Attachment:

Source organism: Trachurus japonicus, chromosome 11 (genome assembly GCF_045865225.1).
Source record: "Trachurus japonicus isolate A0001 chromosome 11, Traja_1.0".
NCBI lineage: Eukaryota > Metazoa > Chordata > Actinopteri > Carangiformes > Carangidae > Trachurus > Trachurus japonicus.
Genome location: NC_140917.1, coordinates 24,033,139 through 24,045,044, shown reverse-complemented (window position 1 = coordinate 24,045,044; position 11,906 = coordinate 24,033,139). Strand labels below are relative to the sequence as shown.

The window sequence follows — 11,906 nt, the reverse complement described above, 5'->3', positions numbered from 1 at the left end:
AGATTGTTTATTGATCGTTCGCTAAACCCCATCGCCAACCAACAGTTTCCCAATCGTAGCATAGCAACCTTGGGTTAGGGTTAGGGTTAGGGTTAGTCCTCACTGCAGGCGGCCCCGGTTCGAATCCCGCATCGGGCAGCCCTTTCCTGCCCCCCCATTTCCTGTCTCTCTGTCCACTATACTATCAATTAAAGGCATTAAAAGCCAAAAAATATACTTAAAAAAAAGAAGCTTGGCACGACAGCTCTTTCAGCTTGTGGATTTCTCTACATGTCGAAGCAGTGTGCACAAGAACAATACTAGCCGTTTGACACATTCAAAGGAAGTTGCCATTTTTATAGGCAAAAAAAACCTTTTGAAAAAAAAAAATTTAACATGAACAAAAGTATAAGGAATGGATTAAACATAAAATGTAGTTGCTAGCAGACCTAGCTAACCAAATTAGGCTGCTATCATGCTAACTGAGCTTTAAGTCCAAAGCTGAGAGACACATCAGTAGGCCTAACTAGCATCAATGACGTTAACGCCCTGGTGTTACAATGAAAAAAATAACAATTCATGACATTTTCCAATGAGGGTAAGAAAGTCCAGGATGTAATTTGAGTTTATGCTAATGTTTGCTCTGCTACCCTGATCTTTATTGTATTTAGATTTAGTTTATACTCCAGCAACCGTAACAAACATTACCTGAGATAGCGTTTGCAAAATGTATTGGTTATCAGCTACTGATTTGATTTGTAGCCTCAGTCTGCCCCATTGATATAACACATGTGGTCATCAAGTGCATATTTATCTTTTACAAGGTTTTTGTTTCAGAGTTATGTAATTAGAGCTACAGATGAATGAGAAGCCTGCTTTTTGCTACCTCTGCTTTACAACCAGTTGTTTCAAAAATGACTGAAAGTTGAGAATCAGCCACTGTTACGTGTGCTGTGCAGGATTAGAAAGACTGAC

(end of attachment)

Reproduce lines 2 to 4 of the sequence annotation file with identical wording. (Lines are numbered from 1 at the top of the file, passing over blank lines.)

Source record: "Trachurus japonicus isolate A0001 chromosome 11, Traja_1.0".
NCBI lineage: Eukaryota > Metazoa > Chordata > Actinopteri > Carangiformes > Carangidae > Trachurus > Trachurus japonicus.
Genome location: NC_140917.1, coordinates 24,033,139 through 24,045,044, shown reverse-complemented (window position 1 = coordinate 24,045,044; position 11,906 = coordinate 24,033,139). Strand labels below are relative to the sequence as shown.